Sit back with a good supply of tea for this blog. Extensive, exhaustive and possibly exhausting quotes are included. People not living inside the bubble of the Edinburgh Fringe might be advised to look elsewhere.
The whole Cowgatehead saga at this year’s Edinburgh Fringe is too complicated to go into yet again. Read past blogs for clarification but beware your head may explode with details.
Suffice it to say that the Freestival organisation believed they had rights to programme acts in the Cowgatehead venue at the Edinburgh Fringe and Peter Buckley Hill’s PBH Free Fringe ended up with those rights resulting in, by one estimate, an overall financial loss to performers of £77,000.
This could have been avoided if the various parties had met to sort it out and (in my personal opinion) PBH himself was a bit slippery though not telling any direct porkies with careful use of the present tense and an implication but not a statement that a meeting had never at any point been agreed with the Kenny Waugh involved in the fiasco. This being the Fringe, there were three people in one family all called Kenny Waugh.
On 18th August, I posted a blog headlined BAD SIGNS AT THE EDINBURGH FRINGE criticising the awful signposting at the PBH venue Cowgatehead as well as at C Venues and Just The Tonic’s Mash House and Caves.
The What’s On Where posters and signage in The Counting House is fairly good, which is not standard at the Fringe.
The Cowgatehead venue – fought over and proudly won by the PBH Free Fringe – is a disaster. The tiny doorway onto the street is barely visible and not even clearly identified as the Cowgatehead. Once inside, there is a vast bar and music area unrelated to the Free Fringe rooms and you have to spot that you have to double back, go down steps and then turn corners and go up stairs to get to the upper storeys which have venue spaces called things like UP2L. Even if you get vaguely near the rooms, the pieces of paper with their identification numbers/letters tend to be on the outside of the doors of the rooms so that, near performance times when doors are left open, they are hidden from sight.
This policy of putting names on the outside of doors which, when open, are completely invisible seems also to have been followed by C Venues at their Nova building – and probably in their other buildings, as C Venues have always been notable for appallingly bad or non-existent signage within their buildings. There are giant bleedin’ signs outside proclaiming what the venue is. Good. But, once inside, you have to guess, explore and try to find someone who knows which floor or room a show is in. There ARE some small notices, but hidden on walls amid an overwhelming visual patchwork of brightly-coloured show posters.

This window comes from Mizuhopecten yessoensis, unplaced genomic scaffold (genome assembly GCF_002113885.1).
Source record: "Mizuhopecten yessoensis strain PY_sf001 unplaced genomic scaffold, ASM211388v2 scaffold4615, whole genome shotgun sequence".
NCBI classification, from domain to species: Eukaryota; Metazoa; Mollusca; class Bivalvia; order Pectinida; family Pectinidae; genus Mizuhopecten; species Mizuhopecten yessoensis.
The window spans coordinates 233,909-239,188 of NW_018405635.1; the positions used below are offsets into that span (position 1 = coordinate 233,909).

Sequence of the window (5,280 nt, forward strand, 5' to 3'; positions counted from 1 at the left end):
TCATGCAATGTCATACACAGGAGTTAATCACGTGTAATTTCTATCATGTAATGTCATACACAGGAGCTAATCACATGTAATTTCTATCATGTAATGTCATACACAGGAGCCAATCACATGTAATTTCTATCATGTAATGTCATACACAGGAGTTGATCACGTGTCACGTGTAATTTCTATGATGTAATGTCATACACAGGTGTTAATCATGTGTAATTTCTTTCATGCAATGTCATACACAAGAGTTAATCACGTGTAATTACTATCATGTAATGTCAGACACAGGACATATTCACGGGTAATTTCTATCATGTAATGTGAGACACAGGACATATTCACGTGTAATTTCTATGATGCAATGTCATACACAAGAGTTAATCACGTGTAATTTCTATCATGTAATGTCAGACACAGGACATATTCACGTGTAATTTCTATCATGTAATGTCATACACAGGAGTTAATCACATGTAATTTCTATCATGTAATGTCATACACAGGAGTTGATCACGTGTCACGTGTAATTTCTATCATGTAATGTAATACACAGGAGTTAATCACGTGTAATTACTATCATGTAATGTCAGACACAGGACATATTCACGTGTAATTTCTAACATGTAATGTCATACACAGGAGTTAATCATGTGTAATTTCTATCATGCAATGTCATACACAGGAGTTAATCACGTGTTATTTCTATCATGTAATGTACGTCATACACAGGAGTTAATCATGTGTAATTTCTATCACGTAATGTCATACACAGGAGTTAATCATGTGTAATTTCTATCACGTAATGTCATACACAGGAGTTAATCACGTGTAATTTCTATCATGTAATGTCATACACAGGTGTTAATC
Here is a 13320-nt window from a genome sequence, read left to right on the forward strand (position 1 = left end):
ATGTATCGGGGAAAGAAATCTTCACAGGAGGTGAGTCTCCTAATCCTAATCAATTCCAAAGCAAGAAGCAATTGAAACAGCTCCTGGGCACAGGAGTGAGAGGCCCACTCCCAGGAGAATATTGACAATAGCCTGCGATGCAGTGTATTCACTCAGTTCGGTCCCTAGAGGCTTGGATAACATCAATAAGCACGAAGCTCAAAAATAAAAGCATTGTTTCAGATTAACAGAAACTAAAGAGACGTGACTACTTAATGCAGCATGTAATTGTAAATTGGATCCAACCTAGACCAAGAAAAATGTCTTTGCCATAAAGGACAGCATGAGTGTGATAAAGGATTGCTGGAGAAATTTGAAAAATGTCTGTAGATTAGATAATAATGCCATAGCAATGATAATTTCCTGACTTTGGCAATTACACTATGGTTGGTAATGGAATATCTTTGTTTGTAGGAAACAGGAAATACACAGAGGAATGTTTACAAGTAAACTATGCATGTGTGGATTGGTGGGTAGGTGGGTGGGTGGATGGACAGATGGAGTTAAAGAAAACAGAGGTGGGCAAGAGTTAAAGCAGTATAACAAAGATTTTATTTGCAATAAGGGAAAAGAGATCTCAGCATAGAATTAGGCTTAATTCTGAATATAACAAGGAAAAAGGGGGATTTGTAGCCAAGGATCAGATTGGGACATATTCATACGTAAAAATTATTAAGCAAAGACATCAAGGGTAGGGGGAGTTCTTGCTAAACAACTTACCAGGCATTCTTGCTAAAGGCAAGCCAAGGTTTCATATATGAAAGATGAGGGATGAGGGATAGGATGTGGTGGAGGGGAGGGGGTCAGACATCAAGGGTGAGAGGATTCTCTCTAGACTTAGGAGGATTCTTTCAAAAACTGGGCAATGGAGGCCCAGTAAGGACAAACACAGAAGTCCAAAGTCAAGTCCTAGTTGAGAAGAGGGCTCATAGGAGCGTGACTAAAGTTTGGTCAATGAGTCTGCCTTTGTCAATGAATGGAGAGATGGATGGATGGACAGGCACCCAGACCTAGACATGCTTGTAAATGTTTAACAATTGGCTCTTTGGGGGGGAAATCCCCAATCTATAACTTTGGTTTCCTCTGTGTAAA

There should be a prize (perhaps there will be) for worst signage at the Fringe. Just the Tonic might win. As of last night, there appear to be no signs of any kind to any performance rooms in their Mash House venue. And the interior of their Caves venues – particularly for the shows they admirably ‘saved’ from the Cowgatehead debacle – are utterly incomprehensible. I half expect to find a Minotaur in there.
There was no reaction from C Venues or Just the Tonic.
But yesterday, Frank Galbraith of the PBH Free Fringe commented on one of my Facebook pages:
You need to go to specsavers you blind tnuc
and posted the photo below.
The venues on the Cowgate in Edinburgh (Photograph posted on Facebook by Frank Galbraith)
“The narrow doorway on the left was not clearly signposted a the time I wrote the piece. It is now signed clearly with the door usually closed, giving no access to Cowgatehead. The entrance to Cowgatehead is the larger one on the right, clearly identified as St James’ Gate Brewery. To access Cowgatehead from this entrance, you have to go into the St James’ music space, turn sharp left, go down into a narrow stone gap with a piece of paper identifying it, do a 360 degree turn up stairs and then find the Cowgatehead rooms on the floors above the St James’ Gate space below which you initially went under.”
Full Facebook interchange
“I do have to admit that the external signage could have been more visible during the first few days. However, this hasn’t deterred on average 2000 people per day attending shows on the lower 2 levels and entering the venue via Cowgate. We also have a further 900 per day entering via George IV Bridge doors for the shows on the top level. Not quite the disaster you are attempting to portray.
I was a little bemused by this because I had said the signage not the number of punters was a disaster – and also very surprised by these very concrete audience figures in a venue with no visible close supervision. So I replied:
My admiration on the use of hidden security cameras filming and counting people entering the venues and on the stairway to Cowgatehead from the outer entrance. Must be a Fringe first. Genuine admiration for the use of the technology to gauge punter numbers.
Haha.. you must know big brother is everywhere. Actually we take average performers audience numbers, we trust implicitly the reports our performers give us, then deduct 10%!!!